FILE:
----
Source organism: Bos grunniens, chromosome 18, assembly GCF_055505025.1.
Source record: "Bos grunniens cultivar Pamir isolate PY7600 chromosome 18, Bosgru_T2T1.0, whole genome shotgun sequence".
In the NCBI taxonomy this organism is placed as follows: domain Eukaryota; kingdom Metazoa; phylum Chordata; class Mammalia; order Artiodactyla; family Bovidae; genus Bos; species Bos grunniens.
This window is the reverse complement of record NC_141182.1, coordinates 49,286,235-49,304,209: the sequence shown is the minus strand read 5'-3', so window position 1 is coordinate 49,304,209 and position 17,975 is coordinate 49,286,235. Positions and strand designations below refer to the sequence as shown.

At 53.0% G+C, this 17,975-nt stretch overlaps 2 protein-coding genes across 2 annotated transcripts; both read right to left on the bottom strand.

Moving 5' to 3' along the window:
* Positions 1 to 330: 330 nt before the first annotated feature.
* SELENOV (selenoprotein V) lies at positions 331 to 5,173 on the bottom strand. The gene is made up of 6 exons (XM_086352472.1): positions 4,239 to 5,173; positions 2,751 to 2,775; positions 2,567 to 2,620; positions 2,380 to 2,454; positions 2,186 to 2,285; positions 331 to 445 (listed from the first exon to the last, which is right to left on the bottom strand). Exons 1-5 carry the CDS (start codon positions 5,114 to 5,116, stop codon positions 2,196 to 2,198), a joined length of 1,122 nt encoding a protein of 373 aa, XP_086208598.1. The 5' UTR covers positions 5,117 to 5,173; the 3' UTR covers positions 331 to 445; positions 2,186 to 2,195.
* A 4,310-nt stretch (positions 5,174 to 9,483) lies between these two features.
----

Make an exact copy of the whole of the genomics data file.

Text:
Source organism: Bos grunniens, chromosome 18, assembly GCF_055505025.1.
Source record: "Bos grunniens cultivar Pamir isolate PY7600 chromosome 18, Bosgru_T2T1.0, whole genome shotgun sequence".
In the NCBI taxonomy this organism is placed as follows: domain Eukaryota; kingdom Metazoa; phylum Chordata; class Mammalia; order Artiodactyla; family Bovidae; genus Bos; species Bos grunniens.
This window is the reverse complement of record NC_141182.1, coordinates 49,286,235-49,304,209: the sequence shown is the minus strand read 5'-3', so window position 1 is coordinate 49,304,209 and position 17,975 is coordinate 49,286,235. Positions and strand designations below refer to the sequence as shown.

At 53.0% G+C, this 17,975-nt stretch overlaps 2 protein-coding genes across 2 annotated transcripts; both read right to left on the bottom strand.

Moving 5' to 3' along the window:
* Positions 1 to 330: 330 nt before the first annotated feature.
* SELENOV (selenoprotein V) lies at positions 331 to 5,173 on the bottom strand. The gene is made up of 6 exons (XM_086352472.1): positions 4,239 to 5,173; positions 2,751 to 2,775; positions 2,567 to 2,620; positions 2,380 to 2,454; positions 2,186 to 2,285; positions 331 to 445 (listed from the first exon to the last, which is right to left on the bottom strand). Exons 1-5 carry the CDS (start codon positions 5,114 to 5,116, stop codon positions 2,196 to 2,198), a joined length of 1,122 nt encoding a protein of 373 aa, XP_086208598.1. The 5' UTR covers positions 5,117 to 5,173; the 3' UTR covers positions 331 to 445; positions 2,186 to 2,195.
* A 4,310-nt stretch (positions 5,174 to 9,483) lies between these two features.